Unlike Newton Aycliffe, Pistoia has machine-controlled welding equipment and body jigs as part of its production line for the ETR1000 Trenitalia high-speed trains. It can therefore build its own bodyshells from sets of ‘flat-pack’ panels manufactured at Kasado using friction stir-welding (FSW), a process which gives a weld essentially the same composition as the parent metal with minimal heat distortion. Pistoia does not yet have this FSW technology and so uses MIG welding. These hollow double-skinned aluminium panels incorporate rails from which self-supporting internal modules are fastened, to significantly reduce numbers of fastening parts.

Machine welding of bodyshells

Since taking over the plant in 2015, Hitachi has made significant investments in the plant, including new testing facilities, additional welding equipment and a body-sized CNC machining facility.

Complex assembly

Hitachi Rail Italy’s chief operating officer Giuseppe Marino explained that there are five class 802 production lines, each with nine work stations. Assembly includes piping and wiring, windows, floors, toilets, roof equipment including air conditioning, underframe equipment, interior fit out and mounting the car on its bogies. The final step is the functional test in the purpose-built test house, a procedure which takes two weeks.

Giuseppe explained that the assembly sequence is driven by the smart manufacturing techniques that are part of a plan to drive growth through new technologies and digital transformation. He advised that, although the target time to complete each coach shell and fit it out is 45 days, the initial priority is familiarisation with the production process. Hence, as expected, the first vehicles are taking about twice as long as the quality has to be right before production is ramped-up.

Assembly production lines

The general impression from the tour of the spacious and tidy Pistoia facility was one of overall efficiency. The first unit with Kasado-built bodyshells were resplendent in GWR dark green. Although fit-out was well advanced, the only seats to be seen were a bay of four seats for the benefit of visitors to the plant.

Hitachi’s project director Berry Sas explained that the Italian-built class 802s have the same supplier base as the trains built at Newton Aycliffe and so will have a high proportion of British components. Appropriately, this includes some from the West of England – fuel tanks are supplied by Johnson Security of Gloucester, rubber flooring by Treadmaster Flooring in Cornwall and pantographs come from Brecknell Willis in Somerset.

Berry advised that the first Pistoia-built class 802 will arrive in Britain in December and that all 33 Italian-built class 802 units will be delivered by December 2018.

Cornwall’s contribution

Commissioning the Class 802 fleet will enable GWR to introduce its new timetable in January 2019, giving the West of England a step change in capacity and frequency and creating an additional 1,000 peak-time seats a day on the route.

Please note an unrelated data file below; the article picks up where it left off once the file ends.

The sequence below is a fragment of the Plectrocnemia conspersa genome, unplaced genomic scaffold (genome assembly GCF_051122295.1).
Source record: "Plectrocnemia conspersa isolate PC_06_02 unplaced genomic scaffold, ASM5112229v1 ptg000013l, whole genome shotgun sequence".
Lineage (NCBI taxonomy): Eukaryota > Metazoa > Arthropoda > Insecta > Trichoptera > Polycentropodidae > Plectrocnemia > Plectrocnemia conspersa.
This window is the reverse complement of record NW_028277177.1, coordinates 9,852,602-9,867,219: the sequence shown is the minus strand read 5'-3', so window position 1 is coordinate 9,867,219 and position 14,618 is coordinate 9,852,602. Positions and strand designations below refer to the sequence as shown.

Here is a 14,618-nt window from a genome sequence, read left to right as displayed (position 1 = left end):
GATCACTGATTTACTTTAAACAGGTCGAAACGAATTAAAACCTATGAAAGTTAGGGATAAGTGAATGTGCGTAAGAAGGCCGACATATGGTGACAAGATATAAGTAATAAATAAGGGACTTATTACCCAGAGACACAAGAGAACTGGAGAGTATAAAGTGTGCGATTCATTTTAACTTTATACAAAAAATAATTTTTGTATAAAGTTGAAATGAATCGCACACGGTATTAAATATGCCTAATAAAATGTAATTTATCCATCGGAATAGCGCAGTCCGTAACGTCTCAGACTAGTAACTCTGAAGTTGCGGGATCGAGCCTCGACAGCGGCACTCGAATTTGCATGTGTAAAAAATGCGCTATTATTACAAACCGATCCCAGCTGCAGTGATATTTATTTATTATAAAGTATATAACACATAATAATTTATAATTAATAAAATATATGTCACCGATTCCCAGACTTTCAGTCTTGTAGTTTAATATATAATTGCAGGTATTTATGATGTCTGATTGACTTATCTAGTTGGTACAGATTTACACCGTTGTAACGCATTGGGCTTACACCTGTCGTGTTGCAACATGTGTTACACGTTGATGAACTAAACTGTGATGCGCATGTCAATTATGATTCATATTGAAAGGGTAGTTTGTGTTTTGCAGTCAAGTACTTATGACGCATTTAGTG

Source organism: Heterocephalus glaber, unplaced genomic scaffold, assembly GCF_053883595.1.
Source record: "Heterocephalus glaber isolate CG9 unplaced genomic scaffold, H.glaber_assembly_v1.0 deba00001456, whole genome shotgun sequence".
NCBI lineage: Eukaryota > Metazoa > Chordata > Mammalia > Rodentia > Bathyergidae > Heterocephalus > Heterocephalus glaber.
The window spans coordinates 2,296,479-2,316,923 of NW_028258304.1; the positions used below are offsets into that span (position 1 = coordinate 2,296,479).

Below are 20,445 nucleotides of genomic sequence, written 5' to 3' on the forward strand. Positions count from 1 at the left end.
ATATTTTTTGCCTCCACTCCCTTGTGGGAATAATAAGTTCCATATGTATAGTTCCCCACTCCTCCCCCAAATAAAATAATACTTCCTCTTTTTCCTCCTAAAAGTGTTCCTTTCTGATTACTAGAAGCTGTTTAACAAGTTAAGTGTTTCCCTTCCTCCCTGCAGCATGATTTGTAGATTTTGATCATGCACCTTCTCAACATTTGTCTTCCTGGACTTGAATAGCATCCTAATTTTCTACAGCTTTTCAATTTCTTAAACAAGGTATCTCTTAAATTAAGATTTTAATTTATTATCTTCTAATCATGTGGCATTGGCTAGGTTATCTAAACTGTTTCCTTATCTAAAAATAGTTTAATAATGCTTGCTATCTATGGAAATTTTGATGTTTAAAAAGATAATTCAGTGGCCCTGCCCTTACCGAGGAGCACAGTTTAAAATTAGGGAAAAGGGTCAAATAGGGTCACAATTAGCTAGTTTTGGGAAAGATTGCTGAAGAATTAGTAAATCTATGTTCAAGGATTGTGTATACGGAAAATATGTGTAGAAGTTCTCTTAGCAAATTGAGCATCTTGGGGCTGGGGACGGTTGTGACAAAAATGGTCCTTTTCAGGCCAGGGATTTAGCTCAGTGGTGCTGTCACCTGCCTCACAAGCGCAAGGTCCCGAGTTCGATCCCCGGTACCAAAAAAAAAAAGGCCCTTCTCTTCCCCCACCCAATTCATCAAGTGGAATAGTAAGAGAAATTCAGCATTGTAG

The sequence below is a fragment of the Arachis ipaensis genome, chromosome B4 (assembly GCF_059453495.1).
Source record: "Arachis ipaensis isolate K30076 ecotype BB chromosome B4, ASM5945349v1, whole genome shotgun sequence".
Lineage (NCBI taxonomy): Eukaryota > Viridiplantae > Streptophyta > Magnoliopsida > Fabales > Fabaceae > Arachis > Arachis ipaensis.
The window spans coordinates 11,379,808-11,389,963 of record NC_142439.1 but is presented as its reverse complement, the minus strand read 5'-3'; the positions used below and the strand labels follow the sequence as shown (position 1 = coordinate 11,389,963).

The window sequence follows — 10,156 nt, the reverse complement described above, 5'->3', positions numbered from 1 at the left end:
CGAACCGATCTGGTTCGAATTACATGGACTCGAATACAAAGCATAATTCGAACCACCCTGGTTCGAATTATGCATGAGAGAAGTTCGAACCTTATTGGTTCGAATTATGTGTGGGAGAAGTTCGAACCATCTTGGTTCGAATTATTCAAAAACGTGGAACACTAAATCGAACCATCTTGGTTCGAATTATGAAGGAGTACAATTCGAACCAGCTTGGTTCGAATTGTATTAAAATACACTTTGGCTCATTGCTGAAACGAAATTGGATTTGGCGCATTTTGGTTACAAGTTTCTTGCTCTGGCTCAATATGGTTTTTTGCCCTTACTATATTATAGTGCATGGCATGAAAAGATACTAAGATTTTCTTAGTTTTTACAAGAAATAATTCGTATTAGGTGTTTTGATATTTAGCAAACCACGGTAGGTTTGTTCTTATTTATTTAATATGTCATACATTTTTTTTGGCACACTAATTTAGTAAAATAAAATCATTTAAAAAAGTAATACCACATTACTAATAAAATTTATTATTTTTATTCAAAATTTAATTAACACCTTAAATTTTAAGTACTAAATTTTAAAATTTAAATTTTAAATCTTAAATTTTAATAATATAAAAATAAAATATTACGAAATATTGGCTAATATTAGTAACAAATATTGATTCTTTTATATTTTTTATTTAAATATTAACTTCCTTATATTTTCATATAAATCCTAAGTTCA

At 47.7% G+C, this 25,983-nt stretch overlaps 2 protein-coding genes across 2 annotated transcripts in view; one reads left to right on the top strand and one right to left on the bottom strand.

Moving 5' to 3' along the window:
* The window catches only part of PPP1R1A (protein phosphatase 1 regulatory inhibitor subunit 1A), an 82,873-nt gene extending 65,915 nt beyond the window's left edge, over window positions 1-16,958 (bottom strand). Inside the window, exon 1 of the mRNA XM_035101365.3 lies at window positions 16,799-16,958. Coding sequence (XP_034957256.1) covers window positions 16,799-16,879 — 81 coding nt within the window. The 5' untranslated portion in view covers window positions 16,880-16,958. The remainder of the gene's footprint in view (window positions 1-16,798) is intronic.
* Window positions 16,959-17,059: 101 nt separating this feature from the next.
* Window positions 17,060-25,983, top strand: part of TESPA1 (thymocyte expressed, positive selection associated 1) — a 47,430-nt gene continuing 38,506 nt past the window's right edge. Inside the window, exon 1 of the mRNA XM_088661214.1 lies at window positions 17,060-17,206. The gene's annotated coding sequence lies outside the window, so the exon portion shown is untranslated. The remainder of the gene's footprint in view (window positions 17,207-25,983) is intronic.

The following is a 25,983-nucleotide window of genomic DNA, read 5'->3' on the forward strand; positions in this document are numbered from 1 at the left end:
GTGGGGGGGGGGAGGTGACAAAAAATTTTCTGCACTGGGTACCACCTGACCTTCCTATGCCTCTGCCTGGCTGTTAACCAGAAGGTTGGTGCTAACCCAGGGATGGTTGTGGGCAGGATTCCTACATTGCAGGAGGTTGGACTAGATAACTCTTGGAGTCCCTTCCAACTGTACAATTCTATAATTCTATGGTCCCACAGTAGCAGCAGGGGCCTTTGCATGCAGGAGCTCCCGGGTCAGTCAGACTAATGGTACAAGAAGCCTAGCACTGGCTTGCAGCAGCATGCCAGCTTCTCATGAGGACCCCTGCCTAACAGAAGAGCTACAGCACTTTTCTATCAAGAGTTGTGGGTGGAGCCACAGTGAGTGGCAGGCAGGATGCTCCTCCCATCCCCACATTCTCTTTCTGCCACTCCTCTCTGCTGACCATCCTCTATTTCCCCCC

However, it should not be forgotten that this timetable also depends on infrastructure improvements, including additional signalling over the 51 miles between Menheniot and Camborne, to enable a 30-minute service to be provided between Plymouth and Penzance.

Cornwall Council’s service director for transport and infrastructure, Nigel Blackler, confirmed that the council has contributed £15 million towards this signalling scheme. He also mentioned that the council’s contribution to the expansion of the depot in Penzance is £5 million with Network Rail and HS2 respectively paying seven and nine million pounds. HS2 is part-funding this depot as it will undertake some of the maintenance previously carried out at the soon-to-be-demolished Old Oak Common depot which lies in the path of the new high-speed line.

The enhanced Penzance depot will maintain the Night Riviera sleeper coaches, refurbished four-coach HSTs, local DMUs and will service five-car class 802 units for which it has been lengthened. Maintenance of the class 802s will be undertaken at Hitachi’s depots. However, unlike the IEPs which are the subject of 27 ½ year availability-based government-let contract, the class 802 units have a ten-year maintenance agreement with GWR who procured the units.

Nigel was clear that Cornwall Council has no doubt that its support of improved rail services is good value for money in view of the economic benefit that it will bring to the area. He added that the Council is also funding Wi-Fi for all Cornish stations, improvements to sleeper lounges at Paddington, Truro and Penzance as well as contributing to the Plymouth station modernisation.

There was much to learn from Hitachi’s impressive Pistoia plant and the way that class 802 units are being built there. Equally impressive was finding-out that the substantial increase in Cornish train services in 2019 will be the result of a fruitful co-operation between Hitachi in UK and Italy, Eversholt Rail, GWR, Network Rail and Cornwall Council.


This article was written by David Shirres.